A scene from 'Road Trip'
Courtesy Photo
**1/2 stars 91 minutes | Rated: R
Opened: Friday, May 19, 2000
Directed by Todd Phillips

Starring Breckin Meyer, Seann William Scott, Amy Smart, Paulo Costanzo, DJ Qualls, Rahcel Blanchard, Anthony Rapp, Fred Ward, Tom Green & Andy Dick


Has cult potential on video. Won't seem quite as riotous without an audience full of teenagers laughing their butts off. But it's still painfully funny in spite of weaknesses.

   VIDEO RELEASE: 12.19.2000


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Humorously uninhibited college comedy 'Road Trip' made for a post-'Something About Mary' world

By Rob Blackwelder

The plot is dumb: A flunking Joe College (Breckin Meyer) drives 1,800 miles with a carload of crazy buddies to stop the delivery of a homemade sex tape he shot with a hot Betty Coed (Amy Smart) -- then accidentally mailed to his long-time, long-distance sweetheart (Rachel Blanchard).

The characters are elementary: Meyer's traveling companions include the Overstimulated Stud (Seann William Scott) who assures him it's not cheating if you're in different area codes, the Stoner Dude (Paulo Costanzo) and the Apprehensive 98-lb. Nerd (DJ Qualls) who is the only guy they know who owns a road-worthy car.

The humor is crude: Fat jokes, geek-virgin gags and boobs, boobs, boobs. (And as if that's not enough, Tom Green -- MTV's crown purveyor of questionably comical perversion -- has a significant role as the narrator, a brain-fried, 30-something career student.)

But hey, man, what do you want? It's right there in the title: "Road Trip" is an anything-can-go-wrong, frat-mentality, college comedy-road trip movie made for a post-"Something About Mary" world -- and I'm a little ashamed to say, I laughed my butt off all the way through it.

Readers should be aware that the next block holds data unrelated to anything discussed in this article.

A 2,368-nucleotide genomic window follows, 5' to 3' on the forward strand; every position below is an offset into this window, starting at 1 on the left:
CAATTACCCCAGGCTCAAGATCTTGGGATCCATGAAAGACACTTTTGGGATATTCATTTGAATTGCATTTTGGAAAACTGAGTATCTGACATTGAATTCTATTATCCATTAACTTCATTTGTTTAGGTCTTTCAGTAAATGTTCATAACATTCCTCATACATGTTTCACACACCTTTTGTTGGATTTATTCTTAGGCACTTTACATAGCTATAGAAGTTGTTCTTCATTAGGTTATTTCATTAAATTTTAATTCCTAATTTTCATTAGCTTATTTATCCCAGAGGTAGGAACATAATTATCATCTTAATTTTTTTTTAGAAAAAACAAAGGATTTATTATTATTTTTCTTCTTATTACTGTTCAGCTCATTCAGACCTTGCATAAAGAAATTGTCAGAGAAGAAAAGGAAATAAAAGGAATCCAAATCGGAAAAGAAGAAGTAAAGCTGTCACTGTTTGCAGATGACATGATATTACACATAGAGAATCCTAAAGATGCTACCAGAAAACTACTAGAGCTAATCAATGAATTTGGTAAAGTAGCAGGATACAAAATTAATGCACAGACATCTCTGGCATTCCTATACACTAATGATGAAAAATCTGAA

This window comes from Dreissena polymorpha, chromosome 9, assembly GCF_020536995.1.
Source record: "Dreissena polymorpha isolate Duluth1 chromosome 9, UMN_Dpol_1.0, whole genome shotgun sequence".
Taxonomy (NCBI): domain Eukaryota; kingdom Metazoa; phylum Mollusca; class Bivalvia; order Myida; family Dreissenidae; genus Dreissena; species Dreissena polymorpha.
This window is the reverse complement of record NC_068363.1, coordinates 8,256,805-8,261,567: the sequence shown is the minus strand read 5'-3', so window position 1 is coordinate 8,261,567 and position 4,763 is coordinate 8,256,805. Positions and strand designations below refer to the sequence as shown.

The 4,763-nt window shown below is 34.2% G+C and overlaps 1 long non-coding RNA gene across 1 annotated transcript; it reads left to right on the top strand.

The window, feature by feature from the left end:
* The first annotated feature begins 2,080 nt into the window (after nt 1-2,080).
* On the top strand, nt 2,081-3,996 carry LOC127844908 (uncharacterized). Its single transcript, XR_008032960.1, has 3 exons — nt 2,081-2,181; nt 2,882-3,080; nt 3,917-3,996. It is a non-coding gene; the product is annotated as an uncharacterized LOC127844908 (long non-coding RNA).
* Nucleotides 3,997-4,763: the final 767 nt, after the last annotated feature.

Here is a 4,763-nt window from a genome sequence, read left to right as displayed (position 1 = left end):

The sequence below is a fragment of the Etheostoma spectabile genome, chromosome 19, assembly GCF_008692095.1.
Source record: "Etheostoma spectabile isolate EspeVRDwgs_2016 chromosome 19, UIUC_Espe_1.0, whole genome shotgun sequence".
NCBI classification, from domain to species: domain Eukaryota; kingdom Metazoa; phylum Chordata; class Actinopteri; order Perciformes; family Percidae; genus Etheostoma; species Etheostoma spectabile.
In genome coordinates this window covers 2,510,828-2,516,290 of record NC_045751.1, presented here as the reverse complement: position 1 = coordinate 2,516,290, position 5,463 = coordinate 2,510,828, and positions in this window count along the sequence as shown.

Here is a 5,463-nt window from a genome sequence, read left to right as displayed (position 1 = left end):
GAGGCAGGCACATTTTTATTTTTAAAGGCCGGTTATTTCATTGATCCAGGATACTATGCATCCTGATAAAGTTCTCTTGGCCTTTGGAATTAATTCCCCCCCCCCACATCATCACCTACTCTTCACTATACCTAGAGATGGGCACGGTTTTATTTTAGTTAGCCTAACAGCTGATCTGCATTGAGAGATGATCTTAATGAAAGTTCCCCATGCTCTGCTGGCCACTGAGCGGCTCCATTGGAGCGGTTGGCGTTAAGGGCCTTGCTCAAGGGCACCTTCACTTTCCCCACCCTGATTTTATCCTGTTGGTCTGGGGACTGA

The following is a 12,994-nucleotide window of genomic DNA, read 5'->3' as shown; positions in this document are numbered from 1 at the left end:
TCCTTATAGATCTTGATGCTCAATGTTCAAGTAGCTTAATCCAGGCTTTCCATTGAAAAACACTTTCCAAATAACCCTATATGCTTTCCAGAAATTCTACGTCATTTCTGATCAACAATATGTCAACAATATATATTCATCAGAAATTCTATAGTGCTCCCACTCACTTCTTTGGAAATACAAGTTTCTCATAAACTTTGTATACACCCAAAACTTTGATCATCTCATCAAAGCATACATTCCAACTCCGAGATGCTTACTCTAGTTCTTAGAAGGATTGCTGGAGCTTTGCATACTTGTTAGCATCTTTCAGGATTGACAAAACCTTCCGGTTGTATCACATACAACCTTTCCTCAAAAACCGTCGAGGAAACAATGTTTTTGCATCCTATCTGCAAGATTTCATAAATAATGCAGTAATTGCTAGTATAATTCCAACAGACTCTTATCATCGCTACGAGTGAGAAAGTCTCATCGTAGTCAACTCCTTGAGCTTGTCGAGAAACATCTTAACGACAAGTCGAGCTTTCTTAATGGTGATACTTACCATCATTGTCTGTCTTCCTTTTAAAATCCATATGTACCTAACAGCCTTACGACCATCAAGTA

Co-written and directed by Todd Philips -- the guy who made the questionably authentic "Frat House" documentary that won a Grand Jury Prize at Sundance in 1998 -- with a sharp eye out for screwball embellishments, "Road Trip" wants to be an "Animal House" for the new millennium.

It doesn't quite have that picture's timeless cross-section of college characters or the beer-and-chips bouquet of a cult classic in the making. But in terms of Laughs Per Minute, it just might measure up.

Our assemblage of dormmates pile into Quall's blue 1980s Ford Taurus at the University of Ithaca (New York) and make tracks for the University of Austin (Texas) on a variety of obstacle-plagued back roads, since all road movies take place in a world without freeways. Ill-advised short cuts lead to nights at scrappy motels (Andy Dick from "Newsradio" plays an freaky goober desk clerk) and in the homes of eccentric grandparents (insert Viagra jokes here). And of course, along the way the car is destroyed jumping a ravine, so they steal a school bus from a home for the blind to complete their journey.

Meanwhile back in Ithaca, Green becomes obsessed with feeding live mice to Stoner Dude's pet snake; hot Betty Coed (Smart, "Outside Providence," "The '70s") mistakenly goes to Boston (sounds like Austin) looking for Meyer to lay claim to him for herself and accidentally breaks up the wrong couple; and a jealous, brown-nosing teaching assistant (Anthony Rapp) with a jones for Smart sets up Meyer to take a fall on his Ancient Philosophy final.

None of this is the really funny stuff, though. Most of the chuckles come from innumerable incidental asides peppered through every single scene. A sampler: Green (call him Bluto-lite) encourages the snake to eat by putting the mouse in his own mouth. In Austin the video retrieval crew BS its way into staying the night at an all-Black frat house, where a party, bad dancing and nerd boy cherry-popping ensue. There's a midget at the frat, too, but no midget jokes. Go figure.

I just read that again, and it doesn't sound screamingly funny in print, does it? My point is, it's the comedy garnish -- and there's a ton of it -- that makes the movie, which is otherwise a little short on energy and characters of any real interest.

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